Definitely dead
One more smack
You’re welcome”

You don’t have to be a cat lover to enjoy this delightful book. This is one my favorite gifts that I have received. When I read it, it makes me smile because not only am I thinking “that’s exactly what my cat does!” but I am also thinking of my thoughtful friend who gave me the book. Thank you, E for one of the best gifts ever!


Buy It Now I Could Pee on This: And Other Poems by Cats

Review: It Had to Be You by Jill Shalvis

imageAli Winters is having a rough day. She discovers that her boyfriend is cheating. Said boyfriend dumps her before she can dump him. She was living with her now ex-boyfriend, who didn’t renew the lease on the house, which now leaves her homeless.

Luke Hanover is not having a good day himself. He was in charge of the investigation of multiple murders, with the prime suspect being a prominent senator. The case ended with the death of the senator’s aide and the senator killing himself. Luke is using all of his vacation time to return home to Lucky Harbor and to be left alone.

Unfortunately, Ali is still at his house when he goes home. Feeling bad for her situation, he allows her to stay. Soon, he is helping her investigate who stole the 50K that Ali is accused of stealing. Also, he is dragged into investigating smaller crimes that his grandpa’s friends need help solving.

It is always fun to visit the small but lively town of Lucky Harbor. I enjoyed watching Ali and Luke circle each other and eventually give in to their lust. I liked seeing that lust develop into something more. Ali and Luke both have some baggage involving their families that they must overcome.

The outcome of the books in this sweet, funny and sometimes sexy series is always predictable but thoroughly enjoyable to read. There is sequel bait with Luke’s two friends, Jack, the firefighter and the mysterious, unseen, military man, Ben. I look forward to their stories and revisiting Lucky Harbor.

This is the 7th book in the Lucky Harbor series but it can definitely be read as a standalone. It’s a great entry to the series because it’s the start of a trilogy within the series. The next book features Jack and Ali’s friend, Leah.

ARC provided by publisher via NetGalley.


Buy It Now It Had to Be You (Lucky Harbor)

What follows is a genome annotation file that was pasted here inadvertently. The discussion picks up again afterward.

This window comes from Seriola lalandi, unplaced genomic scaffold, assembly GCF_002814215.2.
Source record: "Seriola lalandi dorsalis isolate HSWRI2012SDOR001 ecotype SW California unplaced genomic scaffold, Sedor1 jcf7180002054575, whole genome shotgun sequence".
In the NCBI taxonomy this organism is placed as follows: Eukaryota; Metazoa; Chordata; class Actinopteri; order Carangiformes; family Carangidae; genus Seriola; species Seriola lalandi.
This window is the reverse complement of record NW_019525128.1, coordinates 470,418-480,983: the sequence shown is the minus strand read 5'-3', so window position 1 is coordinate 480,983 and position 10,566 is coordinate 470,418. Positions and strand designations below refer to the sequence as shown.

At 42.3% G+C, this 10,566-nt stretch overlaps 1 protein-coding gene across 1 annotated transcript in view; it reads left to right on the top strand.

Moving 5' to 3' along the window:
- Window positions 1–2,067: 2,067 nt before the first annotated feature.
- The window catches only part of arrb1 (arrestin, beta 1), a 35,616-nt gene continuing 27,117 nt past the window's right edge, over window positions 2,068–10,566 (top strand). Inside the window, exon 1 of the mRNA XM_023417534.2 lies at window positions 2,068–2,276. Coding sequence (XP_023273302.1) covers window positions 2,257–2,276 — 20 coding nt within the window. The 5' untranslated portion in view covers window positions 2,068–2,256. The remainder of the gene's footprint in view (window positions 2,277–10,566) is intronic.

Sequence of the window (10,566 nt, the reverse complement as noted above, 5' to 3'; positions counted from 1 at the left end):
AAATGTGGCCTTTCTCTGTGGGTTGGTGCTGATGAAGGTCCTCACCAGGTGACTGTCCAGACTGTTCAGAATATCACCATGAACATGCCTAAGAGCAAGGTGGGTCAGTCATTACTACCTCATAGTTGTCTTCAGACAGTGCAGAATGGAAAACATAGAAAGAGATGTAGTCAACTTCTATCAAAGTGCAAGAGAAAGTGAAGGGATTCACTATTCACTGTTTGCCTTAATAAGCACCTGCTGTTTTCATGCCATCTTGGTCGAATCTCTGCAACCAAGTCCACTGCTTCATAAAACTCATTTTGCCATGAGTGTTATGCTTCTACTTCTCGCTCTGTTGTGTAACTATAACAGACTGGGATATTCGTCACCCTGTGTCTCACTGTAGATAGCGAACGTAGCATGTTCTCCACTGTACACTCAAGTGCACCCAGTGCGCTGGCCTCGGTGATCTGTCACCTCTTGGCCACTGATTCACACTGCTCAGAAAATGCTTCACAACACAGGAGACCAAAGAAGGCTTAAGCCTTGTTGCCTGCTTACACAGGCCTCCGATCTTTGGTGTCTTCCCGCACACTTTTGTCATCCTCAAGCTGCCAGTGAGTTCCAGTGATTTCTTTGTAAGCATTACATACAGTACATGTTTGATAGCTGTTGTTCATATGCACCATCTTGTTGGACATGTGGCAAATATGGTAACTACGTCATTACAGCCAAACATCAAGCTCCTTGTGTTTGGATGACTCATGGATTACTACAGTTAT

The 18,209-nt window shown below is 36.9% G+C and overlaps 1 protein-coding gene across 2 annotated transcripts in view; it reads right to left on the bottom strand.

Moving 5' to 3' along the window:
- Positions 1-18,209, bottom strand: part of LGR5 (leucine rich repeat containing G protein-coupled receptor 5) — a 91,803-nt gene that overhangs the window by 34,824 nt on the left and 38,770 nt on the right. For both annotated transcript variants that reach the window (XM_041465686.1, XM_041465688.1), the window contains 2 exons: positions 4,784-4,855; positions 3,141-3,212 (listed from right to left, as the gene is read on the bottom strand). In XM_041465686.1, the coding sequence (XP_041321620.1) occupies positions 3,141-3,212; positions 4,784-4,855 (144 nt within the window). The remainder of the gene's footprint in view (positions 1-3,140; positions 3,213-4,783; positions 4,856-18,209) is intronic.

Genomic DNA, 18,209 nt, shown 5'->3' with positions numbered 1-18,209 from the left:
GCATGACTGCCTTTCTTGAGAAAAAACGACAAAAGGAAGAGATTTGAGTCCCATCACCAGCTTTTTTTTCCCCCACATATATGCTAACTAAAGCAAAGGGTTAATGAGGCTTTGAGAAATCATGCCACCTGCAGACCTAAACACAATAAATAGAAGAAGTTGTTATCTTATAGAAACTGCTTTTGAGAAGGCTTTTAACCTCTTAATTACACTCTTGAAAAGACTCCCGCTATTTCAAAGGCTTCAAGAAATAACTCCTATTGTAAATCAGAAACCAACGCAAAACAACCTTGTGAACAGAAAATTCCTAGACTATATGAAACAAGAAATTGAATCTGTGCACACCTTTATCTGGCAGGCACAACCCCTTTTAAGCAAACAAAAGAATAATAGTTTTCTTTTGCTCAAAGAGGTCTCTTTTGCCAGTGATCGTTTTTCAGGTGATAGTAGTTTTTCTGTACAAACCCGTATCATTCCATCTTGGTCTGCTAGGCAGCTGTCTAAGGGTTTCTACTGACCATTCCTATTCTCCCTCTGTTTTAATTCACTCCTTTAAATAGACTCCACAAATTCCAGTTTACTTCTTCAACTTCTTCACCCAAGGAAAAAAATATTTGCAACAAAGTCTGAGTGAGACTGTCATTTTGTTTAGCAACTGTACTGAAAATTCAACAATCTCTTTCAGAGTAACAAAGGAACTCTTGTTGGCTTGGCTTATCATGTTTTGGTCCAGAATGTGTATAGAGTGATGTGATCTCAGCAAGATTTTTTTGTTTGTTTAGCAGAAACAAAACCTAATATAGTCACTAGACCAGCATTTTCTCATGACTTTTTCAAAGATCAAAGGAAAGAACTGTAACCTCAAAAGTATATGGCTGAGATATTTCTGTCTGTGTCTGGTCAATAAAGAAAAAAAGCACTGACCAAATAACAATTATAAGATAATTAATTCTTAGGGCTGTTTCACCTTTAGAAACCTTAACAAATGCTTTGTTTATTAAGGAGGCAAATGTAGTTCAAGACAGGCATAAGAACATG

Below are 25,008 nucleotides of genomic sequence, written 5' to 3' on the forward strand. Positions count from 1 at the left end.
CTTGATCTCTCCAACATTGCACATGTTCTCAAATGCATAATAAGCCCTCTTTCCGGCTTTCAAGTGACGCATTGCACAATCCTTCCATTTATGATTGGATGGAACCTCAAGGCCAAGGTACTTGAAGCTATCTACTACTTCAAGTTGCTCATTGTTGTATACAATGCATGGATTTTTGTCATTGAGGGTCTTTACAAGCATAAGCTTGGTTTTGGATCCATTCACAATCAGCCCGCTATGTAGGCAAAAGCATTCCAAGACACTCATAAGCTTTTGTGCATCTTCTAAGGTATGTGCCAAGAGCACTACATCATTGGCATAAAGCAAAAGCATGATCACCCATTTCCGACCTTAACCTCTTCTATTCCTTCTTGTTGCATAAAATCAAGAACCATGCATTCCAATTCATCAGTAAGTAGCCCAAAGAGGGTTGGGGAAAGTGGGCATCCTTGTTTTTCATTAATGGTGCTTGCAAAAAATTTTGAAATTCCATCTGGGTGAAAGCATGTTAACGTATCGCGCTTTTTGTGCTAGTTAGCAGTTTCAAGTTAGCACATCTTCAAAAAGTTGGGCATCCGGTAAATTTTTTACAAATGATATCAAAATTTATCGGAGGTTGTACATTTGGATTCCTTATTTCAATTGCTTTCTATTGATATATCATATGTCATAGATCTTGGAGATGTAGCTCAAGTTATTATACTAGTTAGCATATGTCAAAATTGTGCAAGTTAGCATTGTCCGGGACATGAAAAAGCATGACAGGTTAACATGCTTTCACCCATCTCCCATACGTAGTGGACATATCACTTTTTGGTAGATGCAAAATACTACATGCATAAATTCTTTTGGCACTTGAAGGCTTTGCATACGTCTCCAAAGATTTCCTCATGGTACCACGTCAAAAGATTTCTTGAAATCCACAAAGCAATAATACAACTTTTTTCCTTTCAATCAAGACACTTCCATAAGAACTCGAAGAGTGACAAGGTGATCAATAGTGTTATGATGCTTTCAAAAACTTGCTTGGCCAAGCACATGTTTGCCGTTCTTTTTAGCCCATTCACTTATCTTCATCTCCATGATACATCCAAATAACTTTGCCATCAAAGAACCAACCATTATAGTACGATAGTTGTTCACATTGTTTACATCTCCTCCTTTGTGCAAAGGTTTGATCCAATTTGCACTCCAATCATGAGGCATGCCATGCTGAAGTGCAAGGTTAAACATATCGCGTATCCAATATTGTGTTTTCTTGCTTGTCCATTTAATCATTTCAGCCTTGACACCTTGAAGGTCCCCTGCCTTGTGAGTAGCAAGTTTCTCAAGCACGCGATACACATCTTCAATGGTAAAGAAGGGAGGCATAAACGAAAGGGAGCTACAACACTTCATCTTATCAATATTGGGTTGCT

Review: Tested on Orphans by David Mamet

imageDavid Mamet is a Pulitzer Prize and Tony winning playwright. He is also an author, screenwriter and director. His multitude of works include Glengarry Glen Ross, The Verdict, The Postman Always Rings Twice and this little gem of cartoons.

Part visual commentary, part satire, part down right grown-inducing with some puns, the cartoons include ideas on movie sequels like Ghandi II famous first drafts and bumper stickers. As the book title suggests, this book can be offensive, so, YOU HAVE BEEN WARNED.

When you open the book, a letter written by Mamet’s close friend Shel Silverstein is attached. Silverstein comments on Mamet’s potential as a cartoonist.


Unfortunately, this book is out-of-print. I hope that everyone takes the time to find this hilarious book. Below is a link to help you.


Buy It Now Tested on Orphans: Cartoons by David Mamet

Review: The Gashlycrumb Tinies: or, After the Outing by Edward Gorey

imageThis delightful mock children’s alphabet book tells the story of twenty-six children and how they died. It is told in rhyming couplets, accompanied by illustrations of their demise.

Edward Gorey is a writer and illustrator, famous for his whimsical, macabre humor and distinctive pen and ink drawings. Amongst his many works is the animated opening and closing segments for PBS’ Mystery.

If you have never read Gorey, start with this one. You will be laughing at death. Wouldn’t that be a great reply to someone’s question of “How was your day?/How are you doing?” “Wonderful/ Excellent/ Marvelous,” you will say. “I looked at death and laughed today.”

In closing, life is short. We don’t know how many years we have on this earth or how we are going to die. I do know that I do not want to suffer the fate of Neville.

“M is for Maude who was tossed out to sea”
“N is for Neville who died of ennui”


Buy It Now The Gashlycrumb Tinies

Buy The Compilation Amphigorey: Fifteen Books